Like many other followers of the higher education scene, I weighed in on the Biden administration’s student loan forgiveness program last week, concluding that it was bad for America. In one iteration, I listed seven words beginning with the letter “I” to describe the policy action: illegal, inflationary, immoral, inequitable, irresponsible, irrational, and idiotic. This proposal is the most important higher education policy move this year, so it deserves further thought and analysis.
The Biden Loan Forgiveness Is Worse Than Initially Portrayed
A provision of the Biden proposal that received almost no initial comment is, I think, probably the most important: those with loans are being told that they need only to pay five percent of their so-called disposable income each year in loan repayment, rather than being incentivized to aggressively eliminate loan balances.
Take a relatively recent college graduate who is among the one-third who are “underemployed,” doing jobs typically held by high school graduates, perhaps serving as a barista in a coffee shop or as a cashier at a large retail store. Suppose that person has $35,000 in student loan debt (slightly below the average) while earning $30,000 a year in relatively low-skilled work. Since basic subsistence living expenses might be determined by the Department of Education to be $20,000 annually, the individual would be determined to have only $10,000 in “disposable” income. Under the new rules, the individual would be expected to pay $500 a year, five percent of disposable income, far less than the interest on the debt. Therefore, the debt would actually grow, would likely never be repaid, and would eventually be fully forgiven.
By contrast, the newly minted electrical engineer or finance major making $70,000 a year would under the repayment rules have a disposable income of $50,000, and would have to pay $2,500 annually in repayments, enough to cover interest payments and a bit of the principal. There is a decent chance that under the liberal Biden formula, he would within 15 or 20 years repay the debt in full.
Here’s the bottom line: students taking jobs that society views as valuable would be required to repay their loan, while those with low-paying majors like gender studies, anthropology, or theater will essentially largely be excused from repaying. We are encouraging the lower-paying majors that society, via the marketplace, values less. Implicitly we are taxing engineers, scientists, and future business gurus in order to subsidize those whose training is not highly valued in the real-world economy.
Where Are Our State Attorneys General When We Need Them?
Analyses of this issue by respected lawyers suggest that the legal basis for the Biden decision is extremely questionable. But in order to challenge the Biden fatwa, one needs legal “standing.” Apparently, being a taxpaying American citizen is almost certainly not enough to meet the criteria that the new rules provide significant harm to the plaintiff. However, it would seem that state attorneys general, representing a large group of citizens, could plausibly claim that they represent a body of citizens, get standing, and challenge the Biden loan forgiveness program on constitutional and possibly statutory grounds.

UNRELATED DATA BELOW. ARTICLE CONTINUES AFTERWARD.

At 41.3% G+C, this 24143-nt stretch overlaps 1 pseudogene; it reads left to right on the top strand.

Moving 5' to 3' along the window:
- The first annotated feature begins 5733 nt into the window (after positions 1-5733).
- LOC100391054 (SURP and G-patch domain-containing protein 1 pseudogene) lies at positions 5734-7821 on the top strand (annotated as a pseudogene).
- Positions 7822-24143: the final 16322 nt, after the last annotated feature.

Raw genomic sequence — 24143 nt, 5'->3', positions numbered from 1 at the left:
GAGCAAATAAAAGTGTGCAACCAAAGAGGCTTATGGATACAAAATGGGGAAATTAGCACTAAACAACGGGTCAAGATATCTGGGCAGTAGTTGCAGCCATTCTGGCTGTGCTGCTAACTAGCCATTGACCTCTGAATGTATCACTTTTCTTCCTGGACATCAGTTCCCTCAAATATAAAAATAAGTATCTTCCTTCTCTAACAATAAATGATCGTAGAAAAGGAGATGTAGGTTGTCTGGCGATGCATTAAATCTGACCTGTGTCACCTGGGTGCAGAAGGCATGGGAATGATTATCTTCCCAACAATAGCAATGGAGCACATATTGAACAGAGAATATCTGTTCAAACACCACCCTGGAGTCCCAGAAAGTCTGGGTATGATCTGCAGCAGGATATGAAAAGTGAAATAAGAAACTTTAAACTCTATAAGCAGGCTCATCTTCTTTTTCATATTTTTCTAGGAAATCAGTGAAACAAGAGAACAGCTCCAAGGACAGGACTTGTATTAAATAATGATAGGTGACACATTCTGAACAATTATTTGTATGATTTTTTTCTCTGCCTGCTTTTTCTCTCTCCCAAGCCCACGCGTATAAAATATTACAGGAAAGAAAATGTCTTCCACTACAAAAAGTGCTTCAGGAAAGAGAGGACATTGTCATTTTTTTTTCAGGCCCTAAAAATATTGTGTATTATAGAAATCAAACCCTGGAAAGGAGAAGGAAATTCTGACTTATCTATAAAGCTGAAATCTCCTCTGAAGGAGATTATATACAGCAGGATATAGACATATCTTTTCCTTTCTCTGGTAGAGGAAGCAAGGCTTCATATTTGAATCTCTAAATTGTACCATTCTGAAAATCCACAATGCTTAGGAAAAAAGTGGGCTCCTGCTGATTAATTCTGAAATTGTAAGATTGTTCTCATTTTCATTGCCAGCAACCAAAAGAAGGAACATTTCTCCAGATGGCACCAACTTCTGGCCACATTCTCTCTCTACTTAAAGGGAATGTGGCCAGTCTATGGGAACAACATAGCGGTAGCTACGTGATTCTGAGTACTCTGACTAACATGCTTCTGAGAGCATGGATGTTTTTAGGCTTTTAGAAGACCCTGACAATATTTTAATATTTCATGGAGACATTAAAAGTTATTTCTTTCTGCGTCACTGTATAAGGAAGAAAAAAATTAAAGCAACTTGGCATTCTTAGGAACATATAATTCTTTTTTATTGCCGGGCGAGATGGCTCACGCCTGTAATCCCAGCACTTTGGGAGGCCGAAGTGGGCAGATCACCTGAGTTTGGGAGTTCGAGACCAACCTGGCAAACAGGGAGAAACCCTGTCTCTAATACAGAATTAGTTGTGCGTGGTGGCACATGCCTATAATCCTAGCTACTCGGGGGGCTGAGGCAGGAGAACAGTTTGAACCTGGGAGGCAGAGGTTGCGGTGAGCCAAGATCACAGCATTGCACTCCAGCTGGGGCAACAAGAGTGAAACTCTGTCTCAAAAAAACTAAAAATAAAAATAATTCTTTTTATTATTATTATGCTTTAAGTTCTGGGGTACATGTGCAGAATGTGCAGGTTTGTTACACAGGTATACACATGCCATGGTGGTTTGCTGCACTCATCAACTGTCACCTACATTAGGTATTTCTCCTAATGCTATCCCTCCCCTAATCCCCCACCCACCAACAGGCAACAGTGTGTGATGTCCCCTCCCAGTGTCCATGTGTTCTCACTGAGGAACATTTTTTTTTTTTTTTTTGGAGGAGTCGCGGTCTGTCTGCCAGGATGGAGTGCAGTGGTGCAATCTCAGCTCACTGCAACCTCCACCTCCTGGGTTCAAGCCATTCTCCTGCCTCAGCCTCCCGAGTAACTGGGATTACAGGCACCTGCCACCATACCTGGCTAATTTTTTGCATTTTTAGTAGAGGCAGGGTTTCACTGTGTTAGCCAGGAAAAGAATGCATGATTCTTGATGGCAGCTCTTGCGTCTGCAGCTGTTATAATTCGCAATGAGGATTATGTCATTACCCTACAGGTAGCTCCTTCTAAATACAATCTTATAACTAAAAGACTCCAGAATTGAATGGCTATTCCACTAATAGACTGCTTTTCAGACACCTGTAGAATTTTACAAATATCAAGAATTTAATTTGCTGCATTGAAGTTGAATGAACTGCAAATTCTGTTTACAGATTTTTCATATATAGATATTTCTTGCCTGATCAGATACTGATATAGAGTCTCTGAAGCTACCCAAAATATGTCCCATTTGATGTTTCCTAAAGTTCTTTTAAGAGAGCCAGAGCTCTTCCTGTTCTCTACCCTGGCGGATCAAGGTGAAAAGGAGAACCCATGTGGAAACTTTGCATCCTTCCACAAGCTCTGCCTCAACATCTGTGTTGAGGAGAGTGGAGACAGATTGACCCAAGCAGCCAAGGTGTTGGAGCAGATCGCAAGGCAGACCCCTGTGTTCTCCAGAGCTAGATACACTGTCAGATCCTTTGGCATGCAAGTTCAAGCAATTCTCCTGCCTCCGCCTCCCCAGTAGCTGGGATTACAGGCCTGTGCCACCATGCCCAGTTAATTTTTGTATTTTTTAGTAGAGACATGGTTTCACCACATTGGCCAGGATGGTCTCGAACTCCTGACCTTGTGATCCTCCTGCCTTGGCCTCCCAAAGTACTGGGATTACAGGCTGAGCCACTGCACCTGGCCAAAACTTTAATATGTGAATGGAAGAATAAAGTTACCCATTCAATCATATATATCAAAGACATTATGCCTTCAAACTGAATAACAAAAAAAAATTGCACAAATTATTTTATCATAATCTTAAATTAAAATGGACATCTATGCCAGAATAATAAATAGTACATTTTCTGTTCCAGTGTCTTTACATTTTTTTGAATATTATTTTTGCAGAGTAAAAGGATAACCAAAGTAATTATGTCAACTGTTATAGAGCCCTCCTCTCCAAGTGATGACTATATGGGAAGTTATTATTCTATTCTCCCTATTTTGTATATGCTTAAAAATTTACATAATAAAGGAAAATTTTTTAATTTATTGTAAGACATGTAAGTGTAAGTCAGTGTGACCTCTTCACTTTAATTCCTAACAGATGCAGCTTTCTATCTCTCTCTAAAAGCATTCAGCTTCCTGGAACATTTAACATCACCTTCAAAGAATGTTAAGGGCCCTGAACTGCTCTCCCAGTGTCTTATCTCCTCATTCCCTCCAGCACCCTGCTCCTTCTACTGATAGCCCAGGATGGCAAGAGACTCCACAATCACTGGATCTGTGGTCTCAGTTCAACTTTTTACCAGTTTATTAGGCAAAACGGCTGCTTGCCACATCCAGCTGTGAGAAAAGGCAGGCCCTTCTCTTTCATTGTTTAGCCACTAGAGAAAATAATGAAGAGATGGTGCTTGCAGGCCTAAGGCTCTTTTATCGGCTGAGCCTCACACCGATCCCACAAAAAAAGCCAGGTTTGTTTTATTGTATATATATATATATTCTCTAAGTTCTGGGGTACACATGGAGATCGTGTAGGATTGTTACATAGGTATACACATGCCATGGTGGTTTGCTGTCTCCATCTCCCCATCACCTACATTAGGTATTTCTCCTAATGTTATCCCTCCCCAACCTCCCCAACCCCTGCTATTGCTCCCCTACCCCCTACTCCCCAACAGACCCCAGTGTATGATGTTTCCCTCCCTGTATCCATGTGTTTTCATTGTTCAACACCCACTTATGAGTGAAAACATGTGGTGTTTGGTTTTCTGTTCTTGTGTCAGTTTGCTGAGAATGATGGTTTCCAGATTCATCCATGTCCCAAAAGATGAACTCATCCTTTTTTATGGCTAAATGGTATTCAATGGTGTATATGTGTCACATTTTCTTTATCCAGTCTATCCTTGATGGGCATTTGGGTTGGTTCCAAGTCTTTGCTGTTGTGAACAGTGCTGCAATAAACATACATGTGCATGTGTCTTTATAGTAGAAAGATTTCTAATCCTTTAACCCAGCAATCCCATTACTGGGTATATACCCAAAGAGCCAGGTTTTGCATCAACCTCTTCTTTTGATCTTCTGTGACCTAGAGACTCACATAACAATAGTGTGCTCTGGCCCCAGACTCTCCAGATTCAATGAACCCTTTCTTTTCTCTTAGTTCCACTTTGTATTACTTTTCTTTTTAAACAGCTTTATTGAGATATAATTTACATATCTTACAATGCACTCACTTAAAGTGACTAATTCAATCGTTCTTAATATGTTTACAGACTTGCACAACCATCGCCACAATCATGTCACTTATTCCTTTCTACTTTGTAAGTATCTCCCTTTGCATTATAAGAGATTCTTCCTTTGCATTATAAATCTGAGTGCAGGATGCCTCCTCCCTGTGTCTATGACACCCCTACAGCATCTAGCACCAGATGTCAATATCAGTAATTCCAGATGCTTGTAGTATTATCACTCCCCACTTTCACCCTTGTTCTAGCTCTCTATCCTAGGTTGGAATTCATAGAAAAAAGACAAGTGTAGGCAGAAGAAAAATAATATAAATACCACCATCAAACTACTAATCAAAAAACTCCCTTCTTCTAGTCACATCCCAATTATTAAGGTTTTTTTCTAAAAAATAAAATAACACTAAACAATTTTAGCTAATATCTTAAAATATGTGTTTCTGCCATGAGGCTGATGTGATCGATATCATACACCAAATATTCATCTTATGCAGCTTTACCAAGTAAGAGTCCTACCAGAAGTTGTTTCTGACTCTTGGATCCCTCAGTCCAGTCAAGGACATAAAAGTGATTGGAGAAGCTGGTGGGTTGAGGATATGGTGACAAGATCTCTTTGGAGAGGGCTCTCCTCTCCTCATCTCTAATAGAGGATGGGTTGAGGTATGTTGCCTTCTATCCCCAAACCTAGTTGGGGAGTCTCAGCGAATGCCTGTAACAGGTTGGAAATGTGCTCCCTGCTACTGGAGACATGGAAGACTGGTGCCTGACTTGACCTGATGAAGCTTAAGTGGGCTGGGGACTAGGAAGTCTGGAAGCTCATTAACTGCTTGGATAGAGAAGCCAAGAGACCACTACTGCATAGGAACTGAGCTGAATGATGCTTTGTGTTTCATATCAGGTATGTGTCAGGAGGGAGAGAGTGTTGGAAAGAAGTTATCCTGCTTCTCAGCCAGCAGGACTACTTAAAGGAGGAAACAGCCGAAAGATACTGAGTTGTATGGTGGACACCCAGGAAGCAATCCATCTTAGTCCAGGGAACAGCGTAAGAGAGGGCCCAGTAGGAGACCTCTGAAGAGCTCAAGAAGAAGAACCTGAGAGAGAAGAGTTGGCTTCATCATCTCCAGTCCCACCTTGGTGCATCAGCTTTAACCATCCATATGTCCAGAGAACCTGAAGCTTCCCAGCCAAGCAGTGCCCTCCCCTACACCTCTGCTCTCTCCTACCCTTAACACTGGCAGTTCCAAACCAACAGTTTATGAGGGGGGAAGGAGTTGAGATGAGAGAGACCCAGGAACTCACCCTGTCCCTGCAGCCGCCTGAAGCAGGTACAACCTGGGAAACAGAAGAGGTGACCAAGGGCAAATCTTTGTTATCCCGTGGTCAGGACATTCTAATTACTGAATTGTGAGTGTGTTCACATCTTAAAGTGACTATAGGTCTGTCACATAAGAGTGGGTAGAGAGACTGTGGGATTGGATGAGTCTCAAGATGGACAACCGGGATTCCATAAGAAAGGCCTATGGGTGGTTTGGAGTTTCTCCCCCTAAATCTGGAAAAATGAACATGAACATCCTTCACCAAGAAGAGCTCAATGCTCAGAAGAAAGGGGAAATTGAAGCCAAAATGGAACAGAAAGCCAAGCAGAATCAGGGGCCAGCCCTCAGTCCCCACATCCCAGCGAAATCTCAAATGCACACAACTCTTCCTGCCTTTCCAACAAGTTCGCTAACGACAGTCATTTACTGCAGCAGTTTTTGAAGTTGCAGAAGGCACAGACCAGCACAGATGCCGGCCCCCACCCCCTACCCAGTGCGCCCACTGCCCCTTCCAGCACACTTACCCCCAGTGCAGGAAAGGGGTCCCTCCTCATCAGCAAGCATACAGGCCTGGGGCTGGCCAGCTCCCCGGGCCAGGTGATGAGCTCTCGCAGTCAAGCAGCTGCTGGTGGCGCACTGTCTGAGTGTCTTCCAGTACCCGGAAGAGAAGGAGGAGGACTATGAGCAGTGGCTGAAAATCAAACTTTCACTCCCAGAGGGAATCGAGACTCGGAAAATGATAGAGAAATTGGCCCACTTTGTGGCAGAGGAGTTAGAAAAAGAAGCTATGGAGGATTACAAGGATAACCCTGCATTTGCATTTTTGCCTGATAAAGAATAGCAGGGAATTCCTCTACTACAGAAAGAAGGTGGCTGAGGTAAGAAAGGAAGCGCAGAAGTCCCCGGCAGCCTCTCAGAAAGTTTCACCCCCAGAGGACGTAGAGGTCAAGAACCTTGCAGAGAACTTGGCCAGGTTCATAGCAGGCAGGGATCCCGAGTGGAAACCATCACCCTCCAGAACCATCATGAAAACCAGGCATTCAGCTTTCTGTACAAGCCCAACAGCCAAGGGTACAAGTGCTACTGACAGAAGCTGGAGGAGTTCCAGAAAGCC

Colleges Should Have “Skin in the Game”
Colleges are responsible for at least part of the student loan crisis, often luring students to campus with rosy assertions about the gains from school, when they knew full well that many of them were at high risk of dropping out, creating loan defaults. Why not make the colleges cosigners on federal student loans, sharing in the burden if the student defaults? That would not only directly reduce the taxpayer’s burden in the case of loan defaults, but it would also probably lead to reduced defaults arising from improved average student performance with higher admission standards. Might that lead to lower college enrollments as schools stop recruiting marginal students? Yes! But that is good. We have far too many marginal students attending college now, and this could lead to qualitatively better educational experiences for those attending, along with reduced taxpayer burden.
Reassessing the Political Gains
The administration’s proponents of loan forgiveness probably correctly noted that young Americans are not heavy voters in non-presidential elections, but large-scale loan forgiveness would lure more to the polls, where they would largely vote Democratic. But the post-announcement discussion shows that the countervailing argument is pretty strong: lots of Americans who either did not go to college or who went and repaid their loans are resentful of this giveaway. Interestingly, a number of Democrat candidates in swing areas have shown their coolness to this proposal, including, for example, Rep. Tim Ryan, running in a tight race for the Senate in Ohio.
Why Are We Giving Huge Loans to Graduate and Professional Students?
A large portion of student loans go to college graduates—those getting relatively high-paying professional degrees or low-paying academic jobs that are unneeded in a saturated academic job market. Should we reassess the desirability of making such loans given their high costs? I think so.
Image: alexkich, Adobe Stock